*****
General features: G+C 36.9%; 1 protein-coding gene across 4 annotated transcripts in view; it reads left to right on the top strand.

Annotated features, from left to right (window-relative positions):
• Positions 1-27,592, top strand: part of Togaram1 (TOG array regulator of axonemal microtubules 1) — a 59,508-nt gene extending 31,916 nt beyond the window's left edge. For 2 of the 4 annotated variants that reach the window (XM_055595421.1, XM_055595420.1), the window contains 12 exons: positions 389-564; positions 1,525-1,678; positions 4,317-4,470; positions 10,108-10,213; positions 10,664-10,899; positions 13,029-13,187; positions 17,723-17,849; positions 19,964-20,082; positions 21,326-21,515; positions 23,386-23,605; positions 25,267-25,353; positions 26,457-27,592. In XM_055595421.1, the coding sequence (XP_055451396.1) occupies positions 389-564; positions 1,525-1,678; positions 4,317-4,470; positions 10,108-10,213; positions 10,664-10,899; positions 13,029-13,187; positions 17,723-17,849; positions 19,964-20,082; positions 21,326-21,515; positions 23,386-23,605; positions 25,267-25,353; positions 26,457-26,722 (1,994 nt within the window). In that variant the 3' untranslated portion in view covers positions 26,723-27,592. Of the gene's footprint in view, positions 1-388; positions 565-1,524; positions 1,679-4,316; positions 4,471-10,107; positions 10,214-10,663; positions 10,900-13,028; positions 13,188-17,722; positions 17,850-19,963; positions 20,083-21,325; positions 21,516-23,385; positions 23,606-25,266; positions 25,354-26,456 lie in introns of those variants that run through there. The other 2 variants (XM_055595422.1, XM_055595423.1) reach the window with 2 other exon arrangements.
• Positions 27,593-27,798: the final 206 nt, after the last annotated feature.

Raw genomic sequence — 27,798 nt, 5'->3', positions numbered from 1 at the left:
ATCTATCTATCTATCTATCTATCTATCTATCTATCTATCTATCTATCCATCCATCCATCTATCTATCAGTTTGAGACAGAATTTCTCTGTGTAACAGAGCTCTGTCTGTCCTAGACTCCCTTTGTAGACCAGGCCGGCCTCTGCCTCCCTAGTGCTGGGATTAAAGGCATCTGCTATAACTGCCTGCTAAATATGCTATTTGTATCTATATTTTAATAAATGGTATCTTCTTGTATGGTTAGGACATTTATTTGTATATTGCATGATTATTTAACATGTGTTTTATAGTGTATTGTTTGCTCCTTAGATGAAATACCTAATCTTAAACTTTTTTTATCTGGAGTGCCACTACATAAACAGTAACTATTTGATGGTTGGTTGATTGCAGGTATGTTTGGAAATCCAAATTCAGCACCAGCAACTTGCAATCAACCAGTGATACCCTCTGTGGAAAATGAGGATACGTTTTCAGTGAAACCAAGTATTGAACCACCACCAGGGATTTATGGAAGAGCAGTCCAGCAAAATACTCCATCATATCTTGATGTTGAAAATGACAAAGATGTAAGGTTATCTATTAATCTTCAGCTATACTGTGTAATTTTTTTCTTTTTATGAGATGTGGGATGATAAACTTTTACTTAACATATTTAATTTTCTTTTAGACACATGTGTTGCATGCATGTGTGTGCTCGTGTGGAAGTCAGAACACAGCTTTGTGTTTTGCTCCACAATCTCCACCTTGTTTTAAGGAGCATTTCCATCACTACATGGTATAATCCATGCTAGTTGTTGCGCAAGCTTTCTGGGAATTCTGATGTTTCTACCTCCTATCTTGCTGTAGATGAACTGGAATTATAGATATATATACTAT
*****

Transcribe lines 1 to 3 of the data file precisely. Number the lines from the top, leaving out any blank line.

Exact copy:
General features: G+C 36.9%; 1 protein-coding gene across 4 annotated transcripts in view; it reads left to right on the top strand.

Annotated features, from left to right (window-relative positions):
• Positions 1-27,592, top strand: part of Togaram1 (TOG array regulator of axonemal microtubules 1) — a 59,508-nt gene extending 31,916 nt beyond the window's left edge. For 2 of the 4 annotated variants that reach the window (XM_055595421.1, XM_055595420.1), the window contains 12 exons: positions 389-564; positions 1,525-1,678; positions 4,317-4,470; positions 10,108-10,213; positions 10,664-10,899; positions 13,029-13,187; positions 17,723-17,849; positions 19,964-20,082; positions 21,326-21,515; positions 23,386-23,605; positions 25,267-25,353; positions 26,457-27,592. In XM_055595421.1, the coding sequence (XP_055451396.1) occupies positions 389-564; positions 1,525-1,678; positions 4,317-4,470; positions 10,108-10,213; positions 10,664-10,899; positions 13,029-13,187; positions 17,723-17,849; positions 19,964-20,082; positions 21,326-21,515; positions 23,386-23,605; positions 25,267-25,353; positions 26,457-26,722 (1,994 nt within the window). In that variant the 3' untranslated portion in view covers positions 26,723-27,592. Of the gene's footprint in view, positions 1-388; positions 565-1,524; positions 1,679-4,316; positions 4,471-10,107; positions 10,214-10,663; positions 10,900-13,028; positions 13,188-17,722; positions 17,850-19,963; positions 20,083-21,325; positions 21,516-23,385; positions 23,606-25,266; positions 25,354-26,456 lie in introns of those variants that run through there. The other 2 variants (XM_055595422.1, XM_055595423.1) reach the window with 2 other exon arrangements.